Agility, core strength routine to reduce the risk of injury @lululemon


4h4 hours ago


Whether you’re a runner, cyclist, or yogi, supplement your sweat session with this routine a few times a week. By focusing on agility, core strength, and wrist and ankle rigidity, the plan helps to build overall power and reduce the risk of injury:

Looking to firm up your abs and strengthen your core?

Whether you’re trying to build a six-pack or just trying to tone your body, ab workouts are a terrific way to get in shape and strengthen your core. Plus, ab exercises require no extra equipment and can be done from just about anywhere.

But there are many variations of ab workouts, so it can be hard to know which ones to try. To get a better idea of where to start, we talked to exercise physiologist Katie Lawton about six great ab workouts to add to your workout routine.

A few things to keep in mind

While these exercises all focus on your abdomen muscles, they also strengthen your entire core. Your abs are simply a component of the core muscle group, which includes the oblique muscles along your side, your gluteal muscles, certain muscles along your spine, your diaphragm, muscles of your pelvic floor and hip flexors. 

Your core provides stability for your entire body and impacts your movements. Core strength even affects your posture and back pain. The bottom line: A healthy, strong core is important for your overall health. 

Before getting down to the floor and getting your workouts in, though, Lawton has a few tips to remember. 

  1. Engage the core: “A lot of people start doing these exercises and don’t realize they’re not engaging their core as much as they should be. Sometimes they’re using their hips more than their abdomen, so they’re not getting that full workout,” she says.
  2. Tuck your pelvis: She also says you should be sure to tuck your pelvis in a little as you perform these exercises to help engage those core muscles. “Make sure that pelvis is tucked and you’re not arching your back.” 
  3. Smooth, controlled movements: Making controlled movements is also key to getting the most out of your workout. “If you’re moving faster, it’s going to feel a lot easier,” Lawton says. “If you’re doing slower, controlled movements, it feels a lot harder but that’s much better for strengthening those muscles.”
  4. Know when you’re fatigued: Finally, she says, “Know when you’re getting fatigued, especially if you’re new to these exercises. When your abdomen gets tired, that’s when you’re going to start using other muscles, like your hip flexors, more and your core muscles less.” 

Getting those abs in shape

Keeping these tips in mind, you can get started on all of these exercises. Be sure to wear comfortable workout clothing, but make sure your gear isn’t so loose it interferes with your movement. 

And since these workouts all involve being on the floor, make sure you’ve got a yoga or workout mat that provides some padding and can keep you comfortable while you go through your reps. 


Crunches are probably the most well-known of the major ab workouts, a variation on the classic sit-up. They’re also very simple to do, though you need to take care you don’t exacerbate any back and neck injuries.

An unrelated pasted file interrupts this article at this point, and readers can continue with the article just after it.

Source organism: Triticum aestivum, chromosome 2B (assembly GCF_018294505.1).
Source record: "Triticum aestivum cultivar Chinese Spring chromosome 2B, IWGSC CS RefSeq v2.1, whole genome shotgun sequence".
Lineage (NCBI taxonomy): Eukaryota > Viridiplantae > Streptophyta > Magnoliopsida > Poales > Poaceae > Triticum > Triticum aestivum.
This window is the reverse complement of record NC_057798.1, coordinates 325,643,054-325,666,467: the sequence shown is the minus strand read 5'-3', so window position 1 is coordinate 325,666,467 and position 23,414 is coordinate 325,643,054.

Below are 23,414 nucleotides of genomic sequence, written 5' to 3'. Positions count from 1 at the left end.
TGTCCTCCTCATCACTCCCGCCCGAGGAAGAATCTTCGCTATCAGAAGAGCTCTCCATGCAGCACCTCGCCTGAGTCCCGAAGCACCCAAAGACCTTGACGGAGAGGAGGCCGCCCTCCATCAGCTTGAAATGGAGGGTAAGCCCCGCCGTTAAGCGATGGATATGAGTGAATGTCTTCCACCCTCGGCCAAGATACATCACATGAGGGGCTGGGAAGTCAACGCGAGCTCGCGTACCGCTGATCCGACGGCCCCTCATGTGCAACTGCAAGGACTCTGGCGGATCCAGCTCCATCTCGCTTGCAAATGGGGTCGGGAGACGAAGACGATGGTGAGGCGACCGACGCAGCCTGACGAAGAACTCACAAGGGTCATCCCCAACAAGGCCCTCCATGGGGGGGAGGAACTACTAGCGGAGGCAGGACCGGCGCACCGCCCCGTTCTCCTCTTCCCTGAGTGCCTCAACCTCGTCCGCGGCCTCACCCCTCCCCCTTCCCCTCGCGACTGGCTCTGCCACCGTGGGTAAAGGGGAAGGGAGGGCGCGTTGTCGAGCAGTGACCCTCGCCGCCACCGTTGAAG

“They’re a great workout that targets your abs and strengthens your core,” says Lawton. “But if you have any disc issues, complications or neck problems, you might want to skip crunches because of the stress that can be put on those parts of the body.”


“I started running around the fields on the family farm in Cavan” @cat_mckiernan

Catherina McKiernan pictured at the launch of the Irish Life Dublin Marathon and Race Series and Runners’ Support Squad.

By Eoin Ryan RTÉ Sport Journalist

She may only have run four marathons – Berlin, London, Amsterdam and Chicago – but, 24 years on, Catherina McKiernan’s time of 2.22.23 in the Netherlands remains the Irish women’s time to beat in the 42.1km test of endurance.
McKiernan, an Olympian, a European cross-country champion and four-in-a-row world silver medallist, told RTÉ Sport at the launch of this year’s Irish Life Dublin Marathon that setting fastest times was “not something I think about, [even] when I broke the record.
“I ran because I loved to run. Not for the fame, not for the fortune and certainly not for the publicity.
“I started running around the fields on the family farm – being the youngest of seven it was a great opportunity to get away from them all.
“I never had any expectations or dreamt of running in world championships, Olympic Games or European championships. I just ran for the feeling of confidence and well-being it gave me.
“It just happened that I was middling at it and won a few races.”
Titles have been thin on the ground for Irish athletes since the heyday of McKiernan and Sonia Sullivan. The Cavan native admits to not following the scene too closely any more but she believes the standard has risen considerably since the 1990s.
“It’s much more competitive than when I was competing,” she says.
“I don’t like the criticism after championships that our athletes didn’t do well. They’re not [just] our athletes, they’re their own people and they train as hard as they can possibly can.
“In saying that, all the sport around the country certainly spurred me on and helped me to get on training in those wet and windy days.
“It’s an individual sport and at the end of the day you just have to do the best you possibly can. As long as they put in the work and get the most out of themselves. We do have a lot of talent but it is about commitment and working hard as well.”